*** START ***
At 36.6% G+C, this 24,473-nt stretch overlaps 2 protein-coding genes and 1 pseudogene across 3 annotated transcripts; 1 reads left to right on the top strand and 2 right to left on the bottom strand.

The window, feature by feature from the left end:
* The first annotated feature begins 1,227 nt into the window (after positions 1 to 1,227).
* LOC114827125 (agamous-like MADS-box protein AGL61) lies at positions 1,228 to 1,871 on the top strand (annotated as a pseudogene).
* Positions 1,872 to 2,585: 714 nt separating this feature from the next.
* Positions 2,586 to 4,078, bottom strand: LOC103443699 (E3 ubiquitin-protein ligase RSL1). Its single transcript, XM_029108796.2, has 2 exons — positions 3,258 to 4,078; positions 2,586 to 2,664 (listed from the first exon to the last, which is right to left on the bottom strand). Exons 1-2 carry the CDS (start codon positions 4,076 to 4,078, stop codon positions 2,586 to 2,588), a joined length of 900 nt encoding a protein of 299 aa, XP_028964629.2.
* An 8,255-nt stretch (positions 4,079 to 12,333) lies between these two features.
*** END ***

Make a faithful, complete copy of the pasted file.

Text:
At 36.6% G+C, this 24,473-nt stretch overlaps 2 protein-coding genes and 1 pseudogene across 3 annotated transcripts; 1 reads left to right on the top strand and 2 right to left on the bottom strand.

The window, feature by feature from the left end:
* The first annotated feature begins 1,227 nt into the window (after positions 1 to 1,227).
* LOC114827125 (agamous-like MADS-box protein AGL61) lies at positions 1,228 to 1,871 on the top strand (annotated as a pseudogene).
* Positions 1,872 to 2,585: 714 nt separating this feature from the next.
* Positions 2,586 to 4,078, bottom strand: LOC103443699 (E3 ubiquitin-protein ligase RSL1). Its single transcript, XM_029108796.2, has 2 exons — positions 3,258 to 4,078; positions 2,586 to 2,664 (listed from the first exon to the last, which is right to left on the bottom strand). Exons 1-2 carry the CDS (start codon positions 4,076 to 4,078, stop codon positions 2,586 to 2,588), a joined length of 900 nt encoding a protein of 299 aa, XP_028964629.2.
* An 8,255-nt stretch (positions 4,079 to 12,333) lies between these two features.